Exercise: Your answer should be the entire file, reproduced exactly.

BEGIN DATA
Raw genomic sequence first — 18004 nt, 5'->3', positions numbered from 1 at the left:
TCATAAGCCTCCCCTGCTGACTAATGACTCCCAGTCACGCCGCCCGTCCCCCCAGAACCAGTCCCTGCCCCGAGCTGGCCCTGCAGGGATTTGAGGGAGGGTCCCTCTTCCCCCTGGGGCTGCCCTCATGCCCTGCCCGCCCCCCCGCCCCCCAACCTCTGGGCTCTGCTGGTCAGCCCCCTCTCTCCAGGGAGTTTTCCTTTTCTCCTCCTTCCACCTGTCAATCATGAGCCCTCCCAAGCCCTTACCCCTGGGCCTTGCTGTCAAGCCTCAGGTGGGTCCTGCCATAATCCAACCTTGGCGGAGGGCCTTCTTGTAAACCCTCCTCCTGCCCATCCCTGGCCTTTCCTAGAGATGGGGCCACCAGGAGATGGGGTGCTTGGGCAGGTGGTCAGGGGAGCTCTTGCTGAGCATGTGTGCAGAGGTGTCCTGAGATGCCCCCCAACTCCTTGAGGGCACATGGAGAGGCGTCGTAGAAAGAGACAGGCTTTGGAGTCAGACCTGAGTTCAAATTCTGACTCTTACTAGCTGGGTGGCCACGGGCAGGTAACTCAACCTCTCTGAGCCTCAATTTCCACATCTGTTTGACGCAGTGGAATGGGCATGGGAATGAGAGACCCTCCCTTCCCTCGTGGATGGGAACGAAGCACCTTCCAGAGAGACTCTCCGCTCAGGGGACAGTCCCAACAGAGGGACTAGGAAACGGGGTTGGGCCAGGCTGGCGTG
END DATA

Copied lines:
Raw genomic sequence first — 18004 nt, 5'->3', positions numbered from 1 at the left:
TCATAAGCCTCCCCTGCTGACTAATGACTCCCAGTCACGCCGCCCGTCCCCCCAGAACCAGTCCCTGCCCCGAGCTGGCCCTGCAGGGATTTGAGGGAGGGTCCCTCTTCCCCCTGGGGCTGCCCTCATGCCCTGCCCGCCCCCCCGCCCCCCAACCTCTGGGCTCTGCTGGTCAGCCCCCTCTCTCCAGGGAGTTTTCCTTTTCTCCTCCTTCCACCTGTCAATCATGAGCCCTCCCAAGCCCTTACCCCTGGGCCTTGCTGTCAAGCCTCAGGTGGGTCCTGCCATAATCCAACCTTGGCGGAGGGCCTTCTTGTAAACCCTCCTCCTGCCCATCCCTGGCCTTTCCTAGAGATGGGGCCACCAGGAGATGGGGTGCTTGGGCAGGTGGTCAGGGGAGCTCTTGCTGAGCATGTGTGCAGAGGTGTCCTGAGATGCCCCCCAACTCCTTGAGGGCACATGGAGAGGCGTCGTAGAAAGAGACAGGCTTTGGAGTCAGACCTGAGTTCAAATTCTGACTCTTACTAGCTGGGTGGCCACGGGCAGGTAACTCAACCTCTCTGAGCCTCAATTTCCACATCTGTTTGACGCAGTGGAATGGGCATGGGAATGAGAGACCCTCCCTTCCCTCGTGGATGGGAACGAAGCACCTTCCAGAGAGACTCTCCGCTCAGGGGACAGTCCCAACAGAGGGACTAGGAAACGGGGTTGGGCCAGGCTGGCGTG